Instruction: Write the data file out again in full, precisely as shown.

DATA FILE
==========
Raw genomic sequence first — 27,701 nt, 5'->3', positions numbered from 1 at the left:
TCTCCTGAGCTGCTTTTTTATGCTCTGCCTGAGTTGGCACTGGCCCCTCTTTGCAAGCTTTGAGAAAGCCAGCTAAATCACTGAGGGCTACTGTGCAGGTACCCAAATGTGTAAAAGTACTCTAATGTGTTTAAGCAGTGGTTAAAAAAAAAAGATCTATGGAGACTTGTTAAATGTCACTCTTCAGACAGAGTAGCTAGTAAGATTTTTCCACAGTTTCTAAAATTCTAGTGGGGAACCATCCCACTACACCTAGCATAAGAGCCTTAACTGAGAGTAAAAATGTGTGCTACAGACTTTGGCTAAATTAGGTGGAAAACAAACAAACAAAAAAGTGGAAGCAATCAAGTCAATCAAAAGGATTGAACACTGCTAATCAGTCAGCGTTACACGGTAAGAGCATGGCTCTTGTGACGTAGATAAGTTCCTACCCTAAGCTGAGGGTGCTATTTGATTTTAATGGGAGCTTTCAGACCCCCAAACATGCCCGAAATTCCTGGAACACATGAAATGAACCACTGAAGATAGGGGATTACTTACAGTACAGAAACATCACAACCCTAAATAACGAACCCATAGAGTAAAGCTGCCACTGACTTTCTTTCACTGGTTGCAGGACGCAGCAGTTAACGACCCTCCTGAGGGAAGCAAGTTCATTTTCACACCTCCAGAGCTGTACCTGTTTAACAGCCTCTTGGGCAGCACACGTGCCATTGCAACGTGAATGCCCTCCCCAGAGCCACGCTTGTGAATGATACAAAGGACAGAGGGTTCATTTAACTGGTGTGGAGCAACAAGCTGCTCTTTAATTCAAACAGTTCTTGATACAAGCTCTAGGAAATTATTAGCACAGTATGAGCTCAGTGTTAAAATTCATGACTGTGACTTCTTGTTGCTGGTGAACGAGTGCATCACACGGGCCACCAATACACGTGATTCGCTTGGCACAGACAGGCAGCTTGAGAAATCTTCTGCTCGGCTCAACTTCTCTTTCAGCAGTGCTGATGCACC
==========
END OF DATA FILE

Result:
Raw genomic sequence first — 27,701 nt, 5'->3', positions numbered from 1 at the left:
TCTCCTGAGCTGCTTTTTTATGCTCTGCCTGAGTTGGCACTGGCCCCTCTTTGCAAGCTTTGAGAAAGCCAGCTAAATCACTGAGGGCTACTGTGCAGGTACCCAAATGTGTAAAAGTACTCTAATGTGTTTAAGCAGTGGTTAAAAAAAAAAGATCTATGGAGACTTGTTAAATGTCACTCTTCAGACAGAGTAGCTAGTAAGATTTTTCCACAGTTTCTAAAATTCTAGTGGGGAACCATCCCACTACACCTAGCATAAGAGCCTTAACTGAGAGTAAAAATGTGTGCTACAGACTTTGGCTAAATTAGGTGGAAAACAAACAAACAAAAAAGTGGAAGCAATCAAGTCAATCAAAAGGATTGAACACTGCTAATCAGTCAGCGTTACACGGTAAGAGCATGGCTCTTGTGACGTAGATAAGTTCCTACCCTAAGCTGAGGGTGCTATTTGATTTTAATGGGAGCTTTCAGACCCCCAAACATGCCCGAAATTCCTGGAACACATGAAATGAACCACTGAAGATAGGGGATTACTTACAGTACAGAAACATCACAACCCTAAATAACGAACCCATAGAGTAAAGCTGCCACTGACTTTCTTTCACTGGTTGCAGGACGCAGCAGTTAACGACCCTCCTGAGGGAAGCAAGTTCATTTTCACACCTCCAGAGCTGTACCTGTTTAACAGCCTCTTGGGCAGCACACGTGCCATTGCAACGTGAATGCCCTCCCCAGAGCCACGCTTGTGAATGATACAAAGGACAGAGGGTTCATTTAACTGGTGTGGAGCAACAAGCTGCTCTTTAATTCAAACAGTTCTTGATACAAGCTCTAGGAAATTATTAGCACAGTATGAGCTCAGTGTTAAAATTCATGACTGTGACTTCTTGTTGCTGGTGAACGAGTGCATCACACGGGCCACCAATACACGTGATTCGCTTGGCACAGACAGGCAGCTTGAGAAATCTTCTGCTCGGCTCAACTTCTCTTTCAGCAGTGCTGATGCACC